The Effect of Price Advertising on Prices: Evidence in the Wake of 44 Liquormart
- (pp. 1081-1096)
AbstractThe 44 Liquormart decision, eliminating Rhode Island's ban on liquor price advertising, made Rhode Island the subject of a natural experiment for measuring the effect of advertising on prices. Using Massachusetts prices as controls, we find that advertising stores substantially cut only prices of the products that they advertise. Prices of other products, at both advertising and nonadvertising stores, do not change. Advertising stores cut their prices on products advertised by rivals, while nonadvertising stores do not. We find no reductions in price dispersion across stores. Newspaper-advertising stores appear to draw a higher share of customers after they advertise.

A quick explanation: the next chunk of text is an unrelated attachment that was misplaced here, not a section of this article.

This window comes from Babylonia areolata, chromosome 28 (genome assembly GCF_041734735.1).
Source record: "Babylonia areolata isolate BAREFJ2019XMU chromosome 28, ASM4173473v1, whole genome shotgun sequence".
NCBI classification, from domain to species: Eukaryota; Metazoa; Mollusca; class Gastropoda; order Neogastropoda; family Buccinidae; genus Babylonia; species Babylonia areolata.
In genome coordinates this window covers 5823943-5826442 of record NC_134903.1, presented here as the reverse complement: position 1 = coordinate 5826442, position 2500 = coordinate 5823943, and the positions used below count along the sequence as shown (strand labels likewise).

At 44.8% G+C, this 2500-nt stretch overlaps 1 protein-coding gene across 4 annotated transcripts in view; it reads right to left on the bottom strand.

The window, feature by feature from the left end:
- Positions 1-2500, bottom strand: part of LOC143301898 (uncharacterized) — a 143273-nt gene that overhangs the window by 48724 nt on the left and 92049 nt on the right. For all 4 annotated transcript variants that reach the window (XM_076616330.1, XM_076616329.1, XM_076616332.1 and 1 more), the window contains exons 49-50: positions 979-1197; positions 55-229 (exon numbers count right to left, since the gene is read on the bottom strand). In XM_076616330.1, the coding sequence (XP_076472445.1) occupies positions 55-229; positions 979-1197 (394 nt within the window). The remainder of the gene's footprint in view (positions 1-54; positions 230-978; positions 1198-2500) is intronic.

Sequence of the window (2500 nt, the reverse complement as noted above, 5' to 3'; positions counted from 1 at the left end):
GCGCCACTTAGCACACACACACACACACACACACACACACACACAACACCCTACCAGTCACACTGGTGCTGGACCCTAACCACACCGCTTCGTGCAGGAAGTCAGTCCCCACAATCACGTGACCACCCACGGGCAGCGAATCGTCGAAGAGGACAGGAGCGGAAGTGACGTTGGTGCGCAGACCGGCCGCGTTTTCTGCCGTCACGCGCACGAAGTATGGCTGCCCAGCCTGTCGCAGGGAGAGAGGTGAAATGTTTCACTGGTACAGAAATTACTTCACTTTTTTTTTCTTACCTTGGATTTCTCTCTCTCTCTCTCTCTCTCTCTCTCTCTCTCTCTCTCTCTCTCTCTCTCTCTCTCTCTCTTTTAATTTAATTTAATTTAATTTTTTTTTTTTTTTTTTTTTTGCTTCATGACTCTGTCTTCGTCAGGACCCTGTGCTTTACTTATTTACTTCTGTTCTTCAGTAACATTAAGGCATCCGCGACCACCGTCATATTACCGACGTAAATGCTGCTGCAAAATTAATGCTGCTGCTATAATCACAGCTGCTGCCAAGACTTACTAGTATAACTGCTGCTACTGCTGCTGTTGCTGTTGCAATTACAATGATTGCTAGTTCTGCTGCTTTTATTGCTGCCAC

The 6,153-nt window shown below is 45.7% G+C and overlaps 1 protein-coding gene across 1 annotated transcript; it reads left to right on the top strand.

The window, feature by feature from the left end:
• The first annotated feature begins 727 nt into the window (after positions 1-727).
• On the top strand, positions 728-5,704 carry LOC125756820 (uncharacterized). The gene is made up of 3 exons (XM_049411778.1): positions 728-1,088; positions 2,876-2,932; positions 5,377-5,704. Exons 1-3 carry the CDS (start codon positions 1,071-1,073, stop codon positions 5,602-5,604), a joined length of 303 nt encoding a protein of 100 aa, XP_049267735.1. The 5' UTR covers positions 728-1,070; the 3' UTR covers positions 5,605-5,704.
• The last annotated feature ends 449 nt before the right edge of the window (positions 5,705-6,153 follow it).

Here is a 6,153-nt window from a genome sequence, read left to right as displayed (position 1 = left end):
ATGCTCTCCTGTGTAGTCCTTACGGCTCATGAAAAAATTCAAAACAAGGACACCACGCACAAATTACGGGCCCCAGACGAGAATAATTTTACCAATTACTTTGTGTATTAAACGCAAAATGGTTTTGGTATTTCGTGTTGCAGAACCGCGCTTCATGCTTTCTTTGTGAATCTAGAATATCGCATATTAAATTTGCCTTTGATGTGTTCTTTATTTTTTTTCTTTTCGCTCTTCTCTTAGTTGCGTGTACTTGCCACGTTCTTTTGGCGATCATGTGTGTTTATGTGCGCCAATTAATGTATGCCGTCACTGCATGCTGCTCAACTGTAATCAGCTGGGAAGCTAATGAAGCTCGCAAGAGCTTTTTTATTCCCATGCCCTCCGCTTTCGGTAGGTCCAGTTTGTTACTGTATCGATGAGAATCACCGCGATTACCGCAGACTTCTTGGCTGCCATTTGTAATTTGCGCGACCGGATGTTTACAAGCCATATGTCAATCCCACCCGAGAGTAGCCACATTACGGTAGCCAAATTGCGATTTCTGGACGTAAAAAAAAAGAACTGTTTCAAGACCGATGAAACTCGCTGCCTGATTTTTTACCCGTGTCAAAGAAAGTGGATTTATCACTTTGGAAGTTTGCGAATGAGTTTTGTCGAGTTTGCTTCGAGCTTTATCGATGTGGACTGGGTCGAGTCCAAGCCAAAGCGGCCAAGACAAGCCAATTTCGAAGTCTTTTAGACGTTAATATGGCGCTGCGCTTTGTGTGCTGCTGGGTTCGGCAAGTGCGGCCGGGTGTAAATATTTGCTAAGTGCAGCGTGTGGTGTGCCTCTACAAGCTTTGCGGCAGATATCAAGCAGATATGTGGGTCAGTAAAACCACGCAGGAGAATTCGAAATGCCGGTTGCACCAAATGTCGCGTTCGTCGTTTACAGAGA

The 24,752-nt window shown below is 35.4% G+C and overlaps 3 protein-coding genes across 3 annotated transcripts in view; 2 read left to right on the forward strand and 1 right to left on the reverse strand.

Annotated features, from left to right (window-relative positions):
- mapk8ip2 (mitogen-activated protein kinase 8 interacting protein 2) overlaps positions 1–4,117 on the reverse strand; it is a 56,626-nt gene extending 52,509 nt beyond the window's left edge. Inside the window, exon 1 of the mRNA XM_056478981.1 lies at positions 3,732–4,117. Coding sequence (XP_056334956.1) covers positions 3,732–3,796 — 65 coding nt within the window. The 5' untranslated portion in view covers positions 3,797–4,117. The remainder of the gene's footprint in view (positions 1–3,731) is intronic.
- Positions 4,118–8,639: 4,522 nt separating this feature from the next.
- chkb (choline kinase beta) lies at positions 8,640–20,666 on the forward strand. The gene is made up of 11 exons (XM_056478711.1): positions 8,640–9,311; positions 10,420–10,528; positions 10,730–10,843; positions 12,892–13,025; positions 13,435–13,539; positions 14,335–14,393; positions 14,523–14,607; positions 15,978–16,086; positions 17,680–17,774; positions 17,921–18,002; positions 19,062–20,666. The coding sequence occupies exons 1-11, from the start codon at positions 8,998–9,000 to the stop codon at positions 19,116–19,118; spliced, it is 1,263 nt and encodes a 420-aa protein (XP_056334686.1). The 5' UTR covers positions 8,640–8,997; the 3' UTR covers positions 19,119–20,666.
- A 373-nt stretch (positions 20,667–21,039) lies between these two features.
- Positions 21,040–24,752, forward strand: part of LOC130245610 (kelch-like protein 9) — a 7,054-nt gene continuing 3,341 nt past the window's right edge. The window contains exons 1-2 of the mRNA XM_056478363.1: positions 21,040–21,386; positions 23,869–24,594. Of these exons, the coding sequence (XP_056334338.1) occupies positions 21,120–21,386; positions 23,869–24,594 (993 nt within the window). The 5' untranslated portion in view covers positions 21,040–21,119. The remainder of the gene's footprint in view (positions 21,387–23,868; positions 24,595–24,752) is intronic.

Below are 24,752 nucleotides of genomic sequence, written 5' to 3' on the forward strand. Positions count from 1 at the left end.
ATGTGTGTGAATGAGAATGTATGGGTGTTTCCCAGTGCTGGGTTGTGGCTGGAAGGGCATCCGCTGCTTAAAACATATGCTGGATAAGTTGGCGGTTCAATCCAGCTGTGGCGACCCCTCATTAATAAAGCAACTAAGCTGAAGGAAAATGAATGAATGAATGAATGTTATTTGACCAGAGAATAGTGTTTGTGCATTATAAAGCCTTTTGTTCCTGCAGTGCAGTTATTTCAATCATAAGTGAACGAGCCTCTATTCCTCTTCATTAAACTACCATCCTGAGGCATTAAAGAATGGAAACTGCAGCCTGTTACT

Citation1999. "The Effect of Price Advertising on Prices: Evidence in the Wake of 44 Liquormart." American Economic Review, 89(5): 1081-1096. DOI: 10.1257/aer.89.5.1081
- L11 Production, Pricing, and Market Structure; Size Distribution of Firms
- M37 Advertising
- L66 Food; Beverages; Cosmetics; Tobacco; Wine and Spirits
- L51 Economics of Regulation